In Luke 2, we see 12-year-old Jesus staying behind in Jerusalem for three days without telling his parents. They leave to head back home after celebrating the Passover Feast, thinking he is a part of their caravan of relatives and friends, only to discover at the end of the day that he is not with them. It’s every parent’s nightmare, and Jesus deliberately put them through it. Luke’s account says that his parents were panicked and in great distress. It took them another two days to finally locate Jesus, and when they did find him in the temple, Jesus (seemingly nonchalantly) says, “Why were you looking for me? Did you not know that I must be in my Father’s house?”
Did Jesus dishonor his parents by doing this? Did he disobey them? Isn’t is a bad thing for a child to deliberately stay behind when his parents are expecting him to go back home with them? On the surface, it looks like 12-year-old Jesus may have committed a sin toward his parents. But the Scriptures later confirm that Jesus was without sin. So what’s the deal?
The “deal” is in the context. One has to wonder why Luke included only this event from Jesus’ childhood. In the episode before this event, Jesus is an infant. In the episode after this event, Jesus is 29 years old. So why did Luke include only this event among all the other things that Jesus did growing up? Maybe it’s because Luke saw this event as being pivotal to the developing revelation of who Jesus really was.
In the infant episode Luke records right before this, Simeon and Anna declare Jesus to be the long-awaited Messiah. In the episode following this (Luke 3), Luke introduces us to John the Baptist – who was appointed by God to ready Israel for the coming of Jesus. John declares that Jesus is the Messiah and will soon come on the scene.
The temple episode is also one where Luke reveals Jesus’ Messiahship, but it takes a little work to see it. But, when we see Jesus’ actions in the context of his Messiahship, then we see that he in fact did not sin against his parents.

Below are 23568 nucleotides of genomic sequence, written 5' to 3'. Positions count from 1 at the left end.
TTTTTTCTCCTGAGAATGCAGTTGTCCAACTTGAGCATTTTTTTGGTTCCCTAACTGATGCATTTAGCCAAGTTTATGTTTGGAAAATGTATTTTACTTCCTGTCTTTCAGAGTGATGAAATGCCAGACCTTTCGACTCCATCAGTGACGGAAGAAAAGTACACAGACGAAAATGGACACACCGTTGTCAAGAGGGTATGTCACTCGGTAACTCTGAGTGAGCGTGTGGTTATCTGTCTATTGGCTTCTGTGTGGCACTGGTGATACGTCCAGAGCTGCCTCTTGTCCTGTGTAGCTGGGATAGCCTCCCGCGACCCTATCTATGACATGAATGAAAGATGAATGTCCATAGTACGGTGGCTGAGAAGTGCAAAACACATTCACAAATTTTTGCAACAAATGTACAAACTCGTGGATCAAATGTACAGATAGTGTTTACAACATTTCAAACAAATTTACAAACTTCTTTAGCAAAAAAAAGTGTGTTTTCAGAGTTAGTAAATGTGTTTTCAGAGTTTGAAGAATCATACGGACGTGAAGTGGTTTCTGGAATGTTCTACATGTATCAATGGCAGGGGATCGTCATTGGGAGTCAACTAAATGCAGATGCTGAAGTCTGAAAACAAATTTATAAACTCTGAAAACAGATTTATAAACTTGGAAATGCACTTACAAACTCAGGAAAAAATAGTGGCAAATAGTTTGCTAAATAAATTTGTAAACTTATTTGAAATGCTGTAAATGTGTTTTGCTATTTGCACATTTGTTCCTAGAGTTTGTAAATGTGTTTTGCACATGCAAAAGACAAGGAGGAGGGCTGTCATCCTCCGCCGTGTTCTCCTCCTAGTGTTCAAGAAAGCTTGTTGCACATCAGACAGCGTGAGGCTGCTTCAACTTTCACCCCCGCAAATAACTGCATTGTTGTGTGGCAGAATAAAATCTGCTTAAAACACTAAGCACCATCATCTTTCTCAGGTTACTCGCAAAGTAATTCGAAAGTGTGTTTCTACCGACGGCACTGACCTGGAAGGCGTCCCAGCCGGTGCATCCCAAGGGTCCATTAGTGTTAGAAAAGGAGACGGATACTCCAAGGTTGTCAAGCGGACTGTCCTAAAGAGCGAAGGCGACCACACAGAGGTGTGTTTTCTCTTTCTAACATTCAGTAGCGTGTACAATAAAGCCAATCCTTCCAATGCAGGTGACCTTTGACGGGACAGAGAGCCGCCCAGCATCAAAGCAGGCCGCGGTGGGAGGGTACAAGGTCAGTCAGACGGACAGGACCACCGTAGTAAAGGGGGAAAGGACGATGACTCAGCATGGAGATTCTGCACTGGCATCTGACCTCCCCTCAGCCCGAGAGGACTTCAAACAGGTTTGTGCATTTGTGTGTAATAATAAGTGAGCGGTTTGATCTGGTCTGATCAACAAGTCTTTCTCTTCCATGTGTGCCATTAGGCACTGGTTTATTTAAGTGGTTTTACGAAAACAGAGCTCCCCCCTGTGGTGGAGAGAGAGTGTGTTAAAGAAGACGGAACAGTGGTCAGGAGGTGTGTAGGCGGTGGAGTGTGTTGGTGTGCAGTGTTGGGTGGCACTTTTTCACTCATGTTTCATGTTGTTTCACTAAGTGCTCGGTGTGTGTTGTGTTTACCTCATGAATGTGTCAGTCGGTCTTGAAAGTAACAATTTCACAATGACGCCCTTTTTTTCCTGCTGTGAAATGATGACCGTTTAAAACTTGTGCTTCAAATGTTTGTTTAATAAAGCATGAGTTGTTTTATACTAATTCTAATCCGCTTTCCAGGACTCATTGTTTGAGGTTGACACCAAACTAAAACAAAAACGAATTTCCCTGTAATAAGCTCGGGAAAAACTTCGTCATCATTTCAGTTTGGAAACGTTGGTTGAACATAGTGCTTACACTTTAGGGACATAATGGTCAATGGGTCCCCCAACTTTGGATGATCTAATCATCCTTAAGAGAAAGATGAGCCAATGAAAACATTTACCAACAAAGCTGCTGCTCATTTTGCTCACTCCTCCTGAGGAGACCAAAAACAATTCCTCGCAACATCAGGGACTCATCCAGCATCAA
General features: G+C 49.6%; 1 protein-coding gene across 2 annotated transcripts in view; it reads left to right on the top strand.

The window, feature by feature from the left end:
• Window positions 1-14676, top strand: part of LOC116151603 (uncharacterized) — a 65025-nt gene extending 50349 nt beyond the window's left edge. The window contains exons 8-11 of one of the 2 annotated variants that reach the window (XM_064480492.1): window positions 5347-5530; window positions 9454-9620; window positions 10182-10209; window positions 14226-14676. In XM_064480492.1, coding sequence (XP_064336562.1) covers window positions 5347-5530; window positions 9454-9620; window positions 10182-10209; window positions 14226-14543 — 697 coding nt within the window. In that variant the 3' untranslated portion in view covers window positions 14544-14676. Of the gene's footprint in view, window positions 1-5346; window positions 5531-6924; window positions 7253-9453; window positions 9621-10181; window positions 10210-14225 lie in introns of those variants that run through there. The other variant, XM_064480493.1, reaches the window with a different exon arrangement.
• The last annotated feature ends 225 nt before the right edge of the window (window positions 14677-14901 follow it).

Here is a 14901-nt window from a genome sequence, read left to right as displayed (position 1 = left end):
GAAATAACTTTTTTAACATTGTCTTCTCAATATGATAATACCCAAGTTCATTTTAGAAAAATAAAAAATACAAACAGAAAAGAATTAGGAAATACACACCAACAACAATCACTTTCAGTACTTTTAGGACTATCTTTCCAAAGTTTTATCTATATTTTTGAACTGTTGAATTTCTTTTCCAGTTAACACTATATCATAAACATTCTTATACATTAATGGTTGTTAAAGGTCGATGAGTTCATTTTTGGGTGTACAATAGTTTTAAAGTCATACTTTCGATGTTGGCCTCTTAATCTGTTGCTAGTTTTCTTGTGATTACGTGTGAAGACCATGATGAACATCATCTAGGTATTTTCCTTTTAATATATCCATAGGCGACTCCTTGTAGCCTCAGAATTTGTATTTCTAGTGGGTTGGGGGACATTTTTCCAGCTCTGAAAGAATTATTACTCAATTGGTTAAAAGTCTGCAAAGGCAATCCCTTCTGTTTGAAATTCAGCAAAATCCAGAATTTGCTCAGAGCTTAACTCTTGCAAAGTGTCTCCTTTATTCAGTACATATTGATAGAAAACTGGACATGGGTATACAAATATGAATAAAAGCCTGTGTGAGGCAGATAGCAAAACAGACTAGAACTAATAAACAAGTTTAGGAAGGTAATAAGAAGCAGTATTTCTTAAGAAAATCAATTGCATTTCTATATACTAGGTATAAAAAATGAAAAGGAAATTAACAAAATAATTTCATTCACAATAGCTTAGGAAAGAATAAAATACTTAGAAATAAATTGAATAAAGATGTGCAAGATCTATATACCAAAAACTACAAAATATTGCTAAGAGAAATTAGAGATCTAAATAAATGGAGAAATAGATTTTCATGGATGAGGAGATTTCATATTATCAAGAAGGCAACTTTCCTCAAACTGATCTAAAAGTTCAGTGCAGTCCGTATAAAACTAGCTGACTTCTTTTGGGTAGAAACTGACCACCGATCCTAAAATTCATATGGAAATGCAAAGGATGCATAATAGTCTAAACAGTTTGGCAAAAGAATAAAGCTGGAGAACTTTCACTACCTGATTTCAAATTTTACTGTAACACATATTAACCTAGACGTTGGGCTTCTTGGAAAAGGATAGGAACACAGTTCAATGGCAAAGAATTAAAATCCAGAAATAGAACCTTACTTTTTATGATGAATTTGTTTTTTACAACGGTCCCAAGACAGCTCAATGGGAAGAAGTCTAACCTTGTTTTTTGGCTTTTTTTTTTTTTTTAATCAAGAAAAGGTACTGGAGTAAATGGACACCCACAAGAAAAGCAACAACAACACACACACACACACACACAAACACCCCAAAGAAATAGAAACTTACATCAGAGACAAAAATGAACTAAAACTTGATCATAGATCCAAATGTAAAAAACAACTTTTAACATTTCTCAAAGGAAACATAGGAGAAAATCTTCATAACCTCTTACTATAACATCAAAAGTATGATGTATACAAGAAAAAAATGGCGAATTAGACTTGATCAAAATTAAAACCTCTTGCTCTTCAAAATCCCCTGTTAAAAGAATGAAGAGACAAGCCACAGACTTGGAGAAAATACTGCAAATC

Twelve-year-old Jesus was making a point. He was in his final year of studies before he would go through his bar mitzvah and become an adult in the Jewish community. He was beginning the process of pulling away from his earthly parents (as all Jewish boys that age would be doing), but for Jesus, this process would have been even more heightened by the fact that his “real” Father is God – not Joseph. He was breaking away from his earthly parents and transitioning into a relationship of submission to his heavenly Father. As an adult, Jesus would say, “For I have come down from heaven not to do my will but to do the will of him who sent me.” (John 6:38) The temple episode is the beginning of this transition. It’s no wonder Luke records that his parents didn’t understand what Jesus was doing.
Jesus was giving them (and us) a glimpse into his true identity as Messiah – even at this young age. As one scholar puts it, “This event was a temporary unveiling of Jesus’ relationship with his Father. It remained a secret epiphany, a momentary glimpse through a curtain into a private room.” (Commentary on Luke by Howard Marshall, pg. 129)
So, did young Jesus sin? No. Did what Jesus did confuse and scare his parents half-to-death? Yes. Does what Jesus did require an understanding of context for us to be assured that he did not sin? Yes – at least for me.
Luke records that upon being found by his parents, Jesus went home with them and “was submissive to them.” What a fascinating childhood Jesus must have lived! Fully man (or should I say “fully boy”) and fully God. There were probably a lot of things he did that confused his parents, relatives, and peers. I wish more about his childhood would have been recorded, but Luke – and the other Gospel writers – chose not to. The temple episode, then, was so significant that it was the only glimpse into his childhood we get.
Jesus is the Christ, the long awaited Messiah, the glory of Israel and a light of salvation for the rest of us.